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Workshop on Legal Geographies of the Digital Commons

Venue: Birkbeck Main Building, Malet Street

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In 2012 Rameshwari Photocopy Service, a small print shop in Delhi’s North Campus area, was served a notice for copyright infringement by three titans of academic publishing in the UK – Oxford University Press, Cambridge University Press, and Taylor and Francis. The shop had come to the presses’ notice because it had consistently facilitated the copying of books produced by these publishers for use in the University of Delhi’s courses. Despite overwhelming criticism, and an initial dismissal, the case continued in the Delhi High Court. The presses eventually withdrew the case after the court’s finding that the photocopy shop did not breach fair use expectations of published academic work. The case drew attention to a set of anxieties about the potentials that digitisation and copying have for undermining the enclosures that define the academic publishing industry’s ability to make profit at the expense of those who produce and consume its materials: the teachers and students at universities.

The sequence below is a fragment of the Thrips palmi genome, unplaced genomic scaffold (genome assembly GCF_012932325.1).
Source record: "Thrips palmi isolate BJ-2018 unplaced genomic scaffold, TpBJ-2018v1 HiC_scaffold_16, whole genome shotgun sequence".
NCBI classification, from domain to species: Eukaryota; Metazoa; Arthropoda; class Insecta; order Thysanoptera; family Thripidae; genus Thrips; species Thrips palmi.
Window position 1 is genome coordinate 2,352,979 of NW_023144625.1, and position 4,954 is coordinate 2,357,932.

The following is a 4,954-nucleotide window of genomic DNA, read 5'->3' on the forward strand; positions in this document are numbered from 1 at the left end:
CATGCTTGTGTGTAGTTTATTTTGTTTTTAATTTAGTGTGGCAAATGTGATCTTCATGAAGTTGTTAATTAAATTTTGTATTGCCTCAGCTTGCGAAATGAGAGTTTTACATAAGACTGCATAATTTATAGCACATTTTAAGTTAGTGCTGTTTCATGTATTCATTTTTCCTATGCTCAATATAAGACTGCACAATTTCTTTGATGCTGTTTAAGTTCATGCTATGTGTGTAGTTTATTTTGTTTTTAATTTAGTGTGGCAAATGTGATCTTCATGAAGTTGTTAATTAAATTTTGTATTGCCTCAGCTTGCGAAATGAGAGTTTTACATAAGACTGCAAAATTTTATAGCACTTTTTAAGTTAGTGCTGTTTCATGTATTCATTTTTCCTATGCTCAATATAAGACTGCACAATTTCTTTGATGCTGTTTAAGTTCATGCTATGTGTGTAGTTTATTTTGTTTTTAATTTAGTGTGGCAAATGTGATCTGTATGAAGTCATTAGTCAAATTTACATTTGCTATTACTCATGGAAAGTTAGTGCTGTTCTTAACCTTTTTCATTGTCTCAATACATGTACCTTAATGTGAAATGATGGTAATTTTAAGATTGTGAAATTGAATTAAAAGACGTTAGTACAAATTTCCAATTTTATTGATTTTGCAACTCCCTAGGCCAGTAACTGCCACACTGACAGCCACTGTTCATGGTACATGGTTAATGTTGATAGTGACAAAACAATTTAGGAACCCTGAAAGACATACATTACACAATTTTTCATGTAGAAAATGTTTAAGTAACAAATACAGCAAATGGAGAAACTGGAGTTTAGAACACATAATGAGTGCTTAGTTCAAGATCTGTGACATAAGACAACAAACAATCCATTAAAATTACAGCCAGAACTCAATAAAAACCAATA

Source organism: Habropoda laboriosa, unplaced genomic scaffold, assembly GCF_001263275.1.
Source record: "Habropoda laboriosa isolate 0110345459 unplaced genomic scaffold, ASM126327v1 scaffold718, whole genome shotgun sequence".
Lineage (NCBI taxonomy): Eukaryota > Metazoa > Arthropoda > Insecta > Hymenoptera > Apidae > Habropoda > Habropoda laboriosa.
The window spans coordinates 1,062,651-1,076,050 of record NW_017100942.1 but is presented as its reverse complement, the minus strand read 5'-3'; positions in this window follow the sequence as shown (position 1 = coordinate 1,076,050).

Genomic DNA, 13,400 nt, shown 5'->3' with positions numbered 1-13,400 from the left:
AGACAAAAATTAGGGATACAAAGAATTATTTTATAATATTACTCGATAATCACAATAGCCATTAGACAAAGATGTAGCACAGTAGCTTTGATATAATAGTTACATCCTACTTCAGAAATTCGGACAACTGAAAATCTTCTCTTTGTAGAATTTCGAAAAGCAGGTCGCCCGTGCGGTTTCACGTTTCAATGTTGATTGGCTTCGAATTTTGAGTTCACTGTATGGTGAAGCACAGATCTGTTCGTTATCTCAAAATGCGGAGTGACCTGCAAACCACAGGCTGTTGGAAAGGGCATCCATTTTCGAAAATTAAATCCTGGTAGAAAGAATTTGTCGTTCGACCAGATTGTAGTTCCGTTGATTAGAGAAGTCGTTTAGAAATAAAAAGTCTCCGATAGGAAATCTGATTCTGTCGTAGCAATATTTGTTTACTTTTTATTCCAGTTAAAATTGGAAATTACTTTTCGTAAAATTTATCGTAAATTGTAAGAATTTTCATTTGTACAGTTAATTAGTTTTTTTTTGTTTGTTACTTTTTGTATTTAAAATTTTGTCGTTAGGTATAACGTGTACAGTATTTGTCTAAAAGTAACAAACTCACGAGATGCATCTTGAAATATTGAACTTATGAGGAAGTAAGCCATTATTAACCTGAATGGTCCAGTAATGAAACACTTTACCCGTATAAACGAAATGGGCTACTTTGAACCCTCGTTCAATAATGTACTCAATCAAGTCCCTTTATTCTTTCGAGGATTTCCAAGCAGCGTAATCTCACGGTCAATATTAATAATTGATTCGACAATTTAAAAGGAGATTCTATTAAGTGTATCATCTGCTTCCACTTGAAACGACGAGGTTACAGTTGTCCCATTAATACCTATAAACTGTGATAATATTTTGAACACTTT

Over a decade later, a similar set of debates shape questions about how digital archives and projects of governance territorialise data, are embedded in globally-circulated structures of capital, and engage in practices of accumulation and expropriation that erode any dreams of a digital commons (Fuchs, 2021) as a democratic space.  Despite the promises of the early internet, the proliferation of the digitalisation of archives and of information keeping have further perpetuated colonial and capitalistic logics in varied forms. For example, while Google Books asserts its work to create a digital library is a public service, it has also concomitantly managed to strengthen Google’s foothold as a gatekeeper of information, extract surplus value from this process in the form of data to train its machine learning models, normalise its practice of datafying books without the consent of authors, and deepen the infrastructure of its advertisement tech stack through its provision of this cataloguing service. Conversely, projects that attempt to highlight and interrupt old circuits of power have also emerged—from Librarians and Archivists with Palestine’s efforts to digitally document Israel’s destruction of archives, libraries, museums, in Gaza to highlight how places of record-keeping are sites of struggle, as well as Sci-Hub's mission to create a free shadow library of academic articles in response to the immense paywall publishers impose on their readers.